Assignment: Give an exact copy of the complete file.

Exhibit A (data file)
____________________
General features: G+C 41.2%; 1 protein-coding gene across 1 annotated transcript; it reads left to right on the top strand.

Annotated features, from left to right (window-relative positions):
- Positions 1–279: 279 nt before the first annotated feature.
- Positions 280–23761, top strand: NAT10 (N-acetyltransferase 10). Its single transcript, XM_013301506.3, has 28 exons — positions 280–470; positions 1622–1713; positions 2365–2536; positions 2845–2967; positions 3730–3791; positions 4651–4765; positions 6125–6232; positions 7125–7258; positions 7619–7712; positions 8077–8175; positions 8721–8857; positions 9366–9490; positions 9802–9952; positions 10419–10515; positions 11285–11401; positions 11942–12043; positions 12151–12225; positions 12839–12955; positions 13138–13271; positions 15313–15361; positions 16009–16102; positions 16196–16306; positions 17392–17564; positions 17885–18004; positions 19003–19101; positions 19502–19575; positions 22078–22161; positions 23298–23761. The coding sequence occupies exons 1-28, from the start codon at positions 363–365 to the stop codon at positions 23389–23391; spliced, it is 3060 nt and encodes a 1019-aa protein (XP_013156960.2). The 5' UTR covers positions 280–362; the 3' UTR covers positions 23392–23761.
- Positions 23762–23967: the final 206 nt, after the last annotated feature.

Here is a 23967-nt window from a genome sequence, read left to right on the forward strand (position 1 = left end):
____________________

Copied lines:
General features: G+C 41.2%; 1 protein-coding gene across 1 annotated transcript; it reads left to right on the top strand.

Annotated features, from left to right (window-relative positions):
- Positions 1–279: 279 nt before the first annotated feature.
- Positions 280–23761, top strand: NAT10 (N-acetyltransferase 10). Its single transcript, XM_013301506.3, has 28 exons — positions 280–470; positions 1622–1713; positions 2365–2536; positions 2845–2967; positions 3730–3791; positions 4651–4765; positions 6125–6232; positions 7125–7258; positions 7619–7712; positions 8077–8175; positions 8721–8857; positions 9366–9490; positions 9802–9952; positions 10419–10515; positions 11285–11401; positions 11942–12043; positions 12151–12225; positions 12839–12955; positions 13138–13271; positions 15313–15361; positions 16009–16102; positions 16196–16306; positions 17392–17564; positions 17885–18004; positions 19003–19101; positions 19502–19575; positions 22078–22161; positions 23298–23761. The coding sequence occupies exons 1-28, from the start codon at positions 363–365 to the stop codon at positions 23389–23391; spliced, it is 3060 nt and encodes a 1019-aa protein (XP_013156960.2). The 5' UTR covers positions 280–362; the 3' UTR covers positions 23392–23761.
- Positions 23762–23967: the final 206 nt, after the last annotated feature.

Here is a 23967-nt window from a genome sequence, read left to right on the forward strand (position 1 = left end):